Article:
Posthumous has no Eliotics, just as Eliot has no Poundistics. This volume yields evidence of the creative process through the vast tableaux of history, visionary, and terrestrial-visionary lines. The cast list is familiar, but the hierarchy is different, proving that the Cantos in their gestation had some leading characters eventually omitted and some who “survived” through to the final versions. Bacigalupo draws a wide arc in his third section, from 1928 to 1937. The fragments are unfortunately undated so we cannot make out when a poetic idea first occurred. The American presidents are missing; more excerpts relevant to the Fifth Decad are included.

Two drafts of the Seven Lakes Canto are worth notice: the first one has “rain, empty river, a voyage” follow a prologue of sea-poetry inspired by the Grotta Byron in Portovenere, not far from Rapallo. In his introduction, Bacigalupo states his fascination with this detail, which really belongs to local literary history: Byron, Shelley, Henry James, Pound and Seamus Heaney had visited and fantasized about the place. Including Heaney as “the fourth [fifth, rather] towering presence” along with these luminaries in “apostolic succession” strikes me as bizarre: a comparison of Heaney with Byron, even if not implied by Bacigalupo, is peculiar, unless you can imagine Byron gaining inspiration from cutting turf, milking a cow, churning butter, or claiming to find ecstasy in the water pump down on the farm.

Canto XLIX (in draft) rears up with Usury via Dante’s Geryon: “That the state by creating riches/shd. thereby run into debt.” (PC 44). One is moved to reflect that here is Pound pleading for divine economics on earth: in these shards there is a resonance of his trying to get airborne into various sublimes followed by falls into fragments. The emotion translates from articles on economics to lines like “Work is not a commodity. No one can eat it”; “capital is a ravenous danger’” and “a ravenous unsleeping peril. A poison to be watched at all times” (PC 55). There are five partial drafts for LI here, including the compelling assertion that “phallus pharos mentis!” (PC 52).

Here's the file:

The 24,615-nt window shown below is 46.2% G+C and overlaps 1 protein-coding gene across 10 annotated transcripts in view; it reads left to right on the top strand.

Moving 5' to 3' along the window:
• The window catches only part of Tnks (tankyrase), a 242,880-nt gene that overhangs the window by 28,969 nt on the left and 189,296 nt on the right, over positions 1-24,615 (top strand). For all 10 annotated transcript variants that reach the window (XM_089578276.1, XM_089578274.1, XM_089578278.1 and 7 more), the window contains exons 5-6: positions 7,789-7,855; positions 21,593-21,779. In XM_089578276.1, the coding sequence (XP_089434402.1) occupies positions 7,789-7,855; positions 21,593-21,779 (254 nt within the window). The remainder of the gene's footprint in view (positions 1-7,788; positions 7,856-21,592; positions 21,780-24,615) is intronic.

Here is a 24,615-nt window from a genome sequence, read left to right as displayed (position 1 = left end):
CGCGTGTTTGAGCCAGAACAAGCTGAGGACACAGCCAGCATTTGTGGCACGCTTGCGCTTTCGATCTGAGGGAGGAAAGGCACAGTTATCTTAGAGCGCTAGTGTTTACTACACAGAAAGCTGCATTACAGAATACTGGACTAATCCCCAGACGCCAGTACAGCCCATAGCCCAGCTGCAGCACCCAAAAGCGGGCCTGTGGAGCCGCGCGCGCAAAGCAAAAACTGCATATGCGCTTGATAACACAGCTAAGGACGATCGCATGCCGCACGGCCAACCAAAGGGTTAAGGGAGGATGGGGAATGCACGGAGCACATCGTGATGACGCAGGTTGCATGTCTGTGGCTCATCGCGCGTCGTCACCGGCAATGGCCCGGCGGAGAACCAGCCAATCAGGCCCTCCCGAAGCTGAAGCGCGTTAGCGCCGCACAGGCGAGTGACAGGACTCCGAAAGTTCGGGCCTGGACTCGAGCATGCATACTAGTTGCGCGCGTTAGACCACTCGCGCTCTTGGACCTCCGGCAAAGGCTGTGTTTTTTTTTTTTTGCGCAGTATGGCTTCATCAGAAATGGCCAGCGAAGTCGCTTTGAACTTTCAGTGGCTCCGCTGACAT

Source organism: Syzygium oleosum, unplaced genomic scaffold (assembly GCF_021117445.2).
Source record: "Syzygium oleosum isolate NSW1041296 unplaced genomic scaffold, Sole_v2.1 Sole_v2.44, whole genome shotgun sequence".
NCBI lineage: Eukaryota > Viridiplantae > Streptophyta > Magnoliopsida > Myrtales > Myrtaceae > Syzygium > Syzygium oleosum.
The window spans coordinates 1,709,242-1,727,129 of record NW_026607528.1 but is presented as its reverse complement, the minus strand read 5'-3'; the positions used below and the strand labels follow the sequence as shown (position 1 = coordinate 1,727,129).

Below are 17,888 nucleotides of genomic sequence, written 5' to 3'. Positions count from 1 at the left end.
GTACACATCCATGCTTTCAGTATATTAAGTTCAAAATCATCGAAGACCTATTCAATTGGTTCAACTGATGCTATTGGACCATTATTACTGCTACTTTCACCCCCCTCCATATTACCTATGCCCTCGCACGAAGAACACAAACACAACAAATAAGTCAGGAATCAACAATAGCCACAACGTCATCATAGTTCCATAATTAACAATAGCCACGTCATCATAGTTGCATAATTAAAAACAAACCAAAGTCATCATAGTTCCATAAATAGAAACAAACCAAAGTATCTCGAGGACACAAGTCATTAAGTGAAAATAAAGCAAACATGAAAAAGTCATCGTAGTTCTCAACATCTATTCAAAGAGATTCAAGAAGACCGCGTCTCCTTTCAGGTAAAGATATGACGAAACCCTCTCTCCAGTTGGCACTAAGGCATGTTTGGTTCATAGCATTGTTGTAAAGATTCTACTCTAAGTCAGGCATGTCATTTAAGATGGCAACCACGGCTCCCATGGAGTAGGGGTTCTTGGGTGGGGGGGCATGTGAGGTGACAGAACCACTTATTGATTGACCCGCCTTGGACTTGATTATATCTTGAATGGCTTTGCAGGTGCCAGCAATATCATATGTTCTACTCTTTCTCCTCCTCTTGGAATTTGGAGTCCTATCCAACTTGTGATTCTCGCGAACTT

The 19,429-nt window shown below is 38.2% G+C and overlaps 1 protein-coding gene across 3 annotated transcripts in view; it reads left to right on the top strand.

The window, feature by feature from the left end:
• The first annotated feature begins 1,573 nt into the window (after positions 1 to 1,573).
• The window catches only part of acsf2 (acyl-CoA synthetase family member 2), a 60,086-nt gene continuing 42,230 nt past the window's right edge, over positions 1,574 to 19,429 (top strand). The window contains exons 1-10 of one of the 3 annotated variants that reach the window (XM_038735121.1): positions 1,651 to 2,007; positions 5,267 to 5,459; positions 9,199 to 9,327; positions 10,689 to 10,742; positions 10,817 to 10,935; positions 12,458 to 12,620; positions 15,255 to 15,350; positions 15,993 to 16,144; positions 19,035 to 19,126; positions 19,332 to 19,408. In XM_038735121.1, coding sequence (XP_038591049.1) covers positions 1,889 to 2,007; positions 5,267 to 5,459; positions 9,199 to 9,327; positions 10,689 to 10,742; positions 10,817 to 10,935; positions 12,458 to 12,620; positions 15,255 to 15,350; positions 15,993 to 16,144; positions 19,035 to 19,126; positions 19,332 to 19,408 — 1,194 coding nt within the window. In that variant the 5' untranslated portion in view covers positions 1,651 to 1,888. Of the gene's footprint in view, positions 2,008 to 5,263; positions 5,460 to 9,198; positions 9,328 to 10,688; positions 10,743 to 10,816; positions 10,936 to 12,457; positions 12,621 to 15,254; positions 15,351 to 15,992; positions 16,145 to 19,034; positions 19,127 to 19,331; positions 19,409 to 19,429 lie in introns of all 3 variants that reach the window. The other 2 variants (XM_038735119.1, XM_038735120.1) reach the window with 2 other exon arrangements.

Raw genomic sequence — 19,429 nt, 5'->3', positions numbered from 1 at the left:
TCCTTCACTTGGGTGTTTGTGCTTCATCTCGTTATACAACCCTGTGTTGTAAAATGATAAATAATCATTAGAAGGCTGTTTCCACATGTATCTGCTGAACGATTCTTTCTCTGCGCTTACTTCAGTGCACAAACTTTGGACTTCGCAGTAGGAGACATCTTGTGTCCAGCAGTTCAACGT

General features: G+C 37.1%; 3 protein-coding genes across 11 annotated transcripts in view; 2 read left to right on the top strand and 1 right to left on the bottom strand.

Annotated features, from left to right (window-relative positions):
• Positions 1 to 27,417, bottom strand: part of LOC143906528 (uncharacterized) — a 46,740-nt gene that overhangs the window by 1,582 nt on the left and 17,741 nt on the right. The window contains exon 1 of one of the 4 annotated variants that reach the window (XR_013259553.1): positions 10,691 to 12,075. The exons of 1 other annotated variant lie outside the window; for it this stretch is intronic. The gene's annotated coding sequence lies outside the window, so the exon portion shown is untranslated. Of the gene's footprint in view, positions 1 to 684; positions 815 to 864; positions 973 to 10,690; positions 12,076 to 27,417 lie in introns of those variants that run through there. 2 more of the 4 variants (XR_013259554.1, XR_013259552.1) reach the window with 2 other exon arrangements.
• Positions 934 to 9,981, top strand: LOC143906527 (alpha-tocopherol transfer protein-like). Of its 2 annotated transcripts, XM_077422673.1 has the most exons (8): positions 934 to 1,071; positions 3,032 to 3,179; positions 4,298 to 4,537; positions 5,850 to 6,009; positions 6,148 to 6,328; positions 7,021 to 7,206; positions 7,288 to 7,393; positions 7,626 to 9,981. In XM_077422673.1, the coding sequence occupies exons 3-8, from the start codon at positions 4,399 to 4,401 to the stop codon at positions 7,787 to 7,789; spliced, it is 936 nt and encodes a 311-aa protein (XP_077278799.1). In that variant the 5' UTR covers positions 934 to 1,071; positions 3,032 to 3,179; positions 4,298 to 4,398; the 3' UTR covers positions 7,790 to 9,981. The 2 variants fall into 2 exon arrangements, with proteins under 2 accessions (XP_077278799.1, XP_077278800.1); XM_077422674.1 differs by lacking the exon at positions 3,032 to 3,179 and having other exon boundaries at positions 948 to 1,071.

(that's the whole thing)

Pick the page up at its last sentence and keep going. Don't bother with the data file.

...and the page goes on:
In the “Voices of War: 1940-1945” section, Bacigalupo includes a large number of drafts antedating The Pisan Cantos. Natural beauty and fragments in Greek modulate toward a poetic universe where Buddha surprisingly co-exists peacefully with Confucius. The eloquent lyrical mode breaks into glee with Erigena, who is given lines as a Plastic Paddy-the-Irishman referring to Dante’s letter to Can Grande: “at any rate he cant take a rale intherest/sure but the owld hook nose” (PC 80). These fragments communicate naturally with the drafts in Italian of the same period, which are much more substantial than Cantos LXXII-LXXIII let us assume. It is a particular service of this volume that these drafts are published with facing English translation in a special, forty-page section dedicated to them. The few pages of drafts supplementing the Pisan show a lot more ideograms than we are used to and for the first time in the history of The Cantos, they are printed, not painted by hand. This is a departure from established practice that might make us meditate on new directions for future editions of the poem. This crisp look of the ideograms continues in the excerpts that Bacigalupo uses for the next section, which he calls “Prosaic Verses 1950-1960.”

There is of course no diffidence in any of the Posthumous, the epic of history burgeoning within and eventually beyond the lines. Pound uses the word “coherence” a lot and holds conviction, visionary and otherwise: “How is it that I hear the ancient voices/clearer and more frequently than ever before.” “What thou lovest well” is present, if fragmented. Olga is much quoted and has an entire late section to herself as homage: “that she saw the Duce with level eyes.” Did he? One asks.




Eliot, T. S. The Letters to T. S. Eliot Vol. 2: 1923-1925. London: Faber, 2009.

Pound, Ezra. The Cantos. New York: New Directions, 1998.

Pound, Ezra. Pound/Joyce: The Letters of Ezra Pound to James Joyce, With Pound's Critical Essays and Articles About Joyce. 1967. Ed. Forrest Read. New York: New Directions, 1970. (L/JJ)